People change jobs and careers more frequently than ever before. Gone are the days of holding one job for all or most of someone’s work life, if that ever existed. Lawyers are just as likely as anyone else these days to change career directions. The reasons may involve retirement or pursuing a new career within the profession or outside it.
A lawyer making such a change needs to think first about how to notify clients and conduct an orderly transition. Mass. R. Prof. C. 1.16(b) provides that a lawyer must take all steps reasonably practicable to protect a client’s interests when withdrawing from representations. This is more easily accomplished by attorneys who practice with a group of colleagues in a law firm, public agency or corporate law department. It is a more difficult challenge for a sole practitioner or space-sharer. This article will identify matters that a sole practitioner or space-sharer needs to address to exit practice and what to do about them.
The exiting lawyer must identify all client matters pending and identify those cases where withdrawal might have a material adverse effect on any client interest. The lawyer should give written notice to each client of the lawyer’s intentions to withdraw from representing the client. The notice should clearly communicate that the client is entitled to select new counsel and that the client’s file will be delivered to successor counsel as the client directs or be made available to the client. Files that are not delivered to clients or new counsel must be retained or discarded where and as permitted. (See D.C. Crane, “Talking Trash-Recycled,” Lawyers Journal, Sept. 2001. Also available at the B.B.O. website: http://www.mass.gov/obcbbo.) The usual notice will communicate a period of time during which the files will be available at the lawyer’s office or another location where they will be readily available for delivery to clients until they go to offsite storage.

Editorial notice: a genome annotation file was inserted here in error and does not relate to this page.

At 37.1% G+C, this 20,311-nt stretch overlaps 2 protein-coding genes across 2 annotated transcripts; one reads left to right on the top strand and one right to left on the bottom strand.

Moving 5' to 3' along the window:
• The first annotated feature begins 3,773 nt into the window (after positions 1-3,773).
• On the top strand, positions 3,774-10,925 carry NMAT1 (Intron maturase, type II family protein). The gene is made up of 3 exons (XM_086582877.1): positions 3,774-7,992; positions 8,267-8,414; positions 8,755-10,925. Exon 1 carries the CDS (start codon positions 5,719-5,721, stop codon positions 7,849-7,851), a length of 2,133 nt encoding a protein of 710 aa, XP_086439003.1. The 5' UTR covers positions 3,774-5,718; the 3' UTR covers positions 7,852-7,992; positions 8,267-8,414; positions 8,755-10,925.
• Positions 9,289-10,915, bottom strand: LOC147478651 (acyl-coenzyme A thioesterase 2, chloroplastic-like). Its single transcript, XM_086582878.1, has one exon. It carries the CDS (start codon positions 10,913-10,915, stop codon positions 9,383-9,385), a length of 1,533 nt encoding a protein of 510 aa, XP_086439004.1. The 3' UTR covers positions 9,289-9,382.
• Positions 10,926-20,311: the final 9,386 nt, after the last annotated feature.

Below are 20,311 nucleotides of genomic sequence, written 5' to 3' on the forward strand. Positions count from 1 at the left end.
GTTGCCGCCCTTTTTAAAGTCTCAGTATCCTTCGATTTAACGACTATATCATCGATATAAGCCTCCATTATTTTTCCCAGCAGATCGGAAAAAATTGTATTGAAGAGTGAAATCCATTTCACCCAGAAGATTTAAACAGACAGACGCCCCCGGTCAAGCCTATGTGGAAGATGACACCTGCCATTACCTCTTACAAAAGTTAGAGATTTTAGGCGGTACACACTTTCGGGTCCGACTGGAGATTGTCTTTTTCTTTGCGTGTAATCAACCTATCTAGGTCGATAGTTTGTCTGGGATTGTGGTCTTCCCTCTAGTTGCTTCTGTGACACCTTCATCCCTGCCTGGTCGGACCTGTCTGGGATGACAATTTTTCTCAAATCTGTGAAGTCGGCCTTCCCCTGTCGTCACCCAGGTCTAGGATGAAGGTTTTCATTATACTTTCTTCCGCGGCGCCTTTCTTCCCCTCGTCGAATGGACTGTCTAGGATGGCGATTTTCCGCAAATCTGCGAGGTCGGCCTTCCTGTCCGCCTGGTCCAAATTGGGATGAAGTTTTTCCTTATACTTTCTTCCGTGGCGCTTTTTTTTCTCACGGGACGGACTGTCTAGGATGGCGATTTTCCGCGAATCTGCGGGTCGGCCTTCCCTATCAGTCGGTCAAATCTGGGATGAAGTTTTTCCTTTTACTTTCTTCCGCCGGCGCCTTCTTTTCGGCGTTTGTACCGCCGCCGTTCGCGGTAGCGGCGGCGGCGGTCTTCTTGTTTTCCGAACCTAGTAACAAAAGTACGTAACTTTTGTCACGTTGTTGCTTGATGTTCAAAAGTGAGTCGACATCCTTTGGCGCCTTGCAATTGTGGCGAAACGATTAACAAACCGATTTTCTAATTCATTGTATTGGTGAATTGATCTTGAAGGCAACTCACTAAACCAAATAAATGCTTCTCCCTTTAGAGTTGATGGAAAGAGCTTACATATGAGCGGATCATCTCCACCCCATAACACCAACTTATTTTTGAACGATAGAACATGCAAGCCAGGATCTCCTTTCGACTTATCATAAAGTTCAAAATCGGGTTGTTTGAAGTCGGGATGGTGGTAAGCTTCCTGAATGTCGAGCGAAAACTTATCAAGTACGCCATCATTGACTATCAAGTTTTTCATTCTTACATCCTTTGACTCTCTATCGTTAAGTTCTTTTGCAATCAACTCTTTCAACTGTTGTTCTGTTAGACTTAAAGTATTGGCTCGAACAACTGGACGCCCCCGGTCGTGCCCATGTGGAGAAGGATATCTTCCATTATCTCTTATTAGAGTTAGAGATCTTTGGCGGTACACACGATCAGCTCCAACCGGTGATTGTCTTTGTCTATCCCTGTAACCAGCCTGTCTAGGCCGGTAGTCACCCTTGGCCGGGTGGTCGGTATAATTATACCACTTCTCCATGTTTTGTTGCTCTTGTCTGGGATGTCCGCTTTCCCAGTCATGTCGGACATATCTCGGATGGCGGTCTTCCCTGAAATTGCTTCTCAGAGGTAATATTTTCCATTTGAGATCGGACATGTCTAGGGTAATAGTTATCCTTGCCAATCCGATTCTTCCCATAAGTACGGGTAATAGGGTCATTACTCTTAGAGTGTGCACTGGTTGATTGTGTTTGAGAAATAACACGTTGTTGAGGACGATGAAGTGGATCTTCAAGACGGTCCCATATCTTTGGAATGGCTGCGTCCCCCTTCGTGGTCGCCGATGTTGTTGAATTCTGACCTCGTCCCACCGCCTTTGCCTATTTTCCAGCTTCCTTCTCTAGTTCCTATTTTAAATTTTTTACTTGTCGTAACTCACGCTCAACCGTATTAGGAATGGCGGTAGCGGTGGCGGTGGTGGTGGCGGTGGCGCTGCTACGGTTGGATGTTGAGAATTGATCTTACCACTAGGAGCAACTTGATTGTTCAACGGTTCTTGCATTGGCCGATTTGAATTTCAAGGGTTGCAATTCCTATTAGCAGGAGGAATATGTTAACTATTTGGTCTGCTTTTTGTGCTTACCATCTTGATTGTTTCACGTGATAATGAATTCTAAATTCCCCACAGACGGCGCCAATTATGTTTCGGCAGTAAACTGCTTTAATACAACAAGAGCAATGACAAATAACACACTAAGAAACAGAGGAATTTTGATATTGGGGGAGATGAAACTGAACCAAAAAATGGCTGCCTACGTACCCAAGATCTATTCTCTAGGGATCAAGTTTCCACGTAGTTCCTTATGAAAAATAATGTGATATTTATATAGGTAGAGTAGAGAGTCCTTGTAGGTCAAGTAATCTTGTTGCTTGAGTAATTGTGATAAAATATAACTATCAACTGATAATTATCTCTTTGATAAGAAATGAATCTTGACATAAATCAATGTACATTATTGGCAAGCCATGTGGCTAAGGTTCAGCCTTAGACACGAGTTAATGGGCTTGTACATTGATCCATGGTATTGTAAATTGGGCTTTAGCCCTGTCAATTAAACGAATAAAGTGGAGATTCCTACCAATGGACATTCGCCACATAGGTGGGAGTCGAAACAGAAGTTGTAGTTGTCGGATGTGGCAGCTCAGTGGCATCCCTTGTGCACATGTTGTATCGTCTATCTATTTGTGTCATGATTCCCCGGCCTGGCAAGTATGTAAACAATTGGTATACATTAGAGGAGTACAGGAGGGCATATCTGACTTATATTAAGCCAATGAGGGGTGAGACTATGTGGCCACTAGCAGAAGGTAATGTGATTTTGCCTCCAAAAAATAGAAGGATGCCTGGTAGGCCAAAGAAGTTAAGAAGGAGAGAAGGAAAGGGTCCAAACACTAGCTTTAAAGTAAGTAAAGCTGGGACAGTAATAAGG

Before withdrawing, the lawyer must allow an adequate amount of time for the client to secure new counsel after the client has received notice of the lawyer’s plan to terminate the representation. In the interim, the lawyer is required to provide proper representation to the client, including addressing transactions or court matters that have critical deadlines before the client has engaged new counsel. Where the client matter is in suit or pending before another tribunal, the lawyer also must obtain leave to withdraw in accordance with the rules of the tribunal. Rule 1.16(c) Until that leave is granted, the lawyer may not discontinue providing representation.
The exiting lawyer also is required to account for and return any unearned retainers or advances that the client may have paid. A lawyer leaving practice also must deliver any other funds that the lawyer holds for clients or third persons. Funds to which clients are entitled must be paid to them or as they direct. If clients cannot be located, it may be necessary to pay the money into court on their behalf or to the Commonwealth under the laws of escheat. Money held for missing clients does not belong to the lawyer. Also, alternative arrangements may need to be made for funds held in escrow on behalf of clients or third persons. Records of all of these transactions are required to be maintained for six years after the final distribution and termination of the representation under Rule 1.15(a), but the lawyer may wish to keep such records for a longer period of time. (See “Talking Trash”.)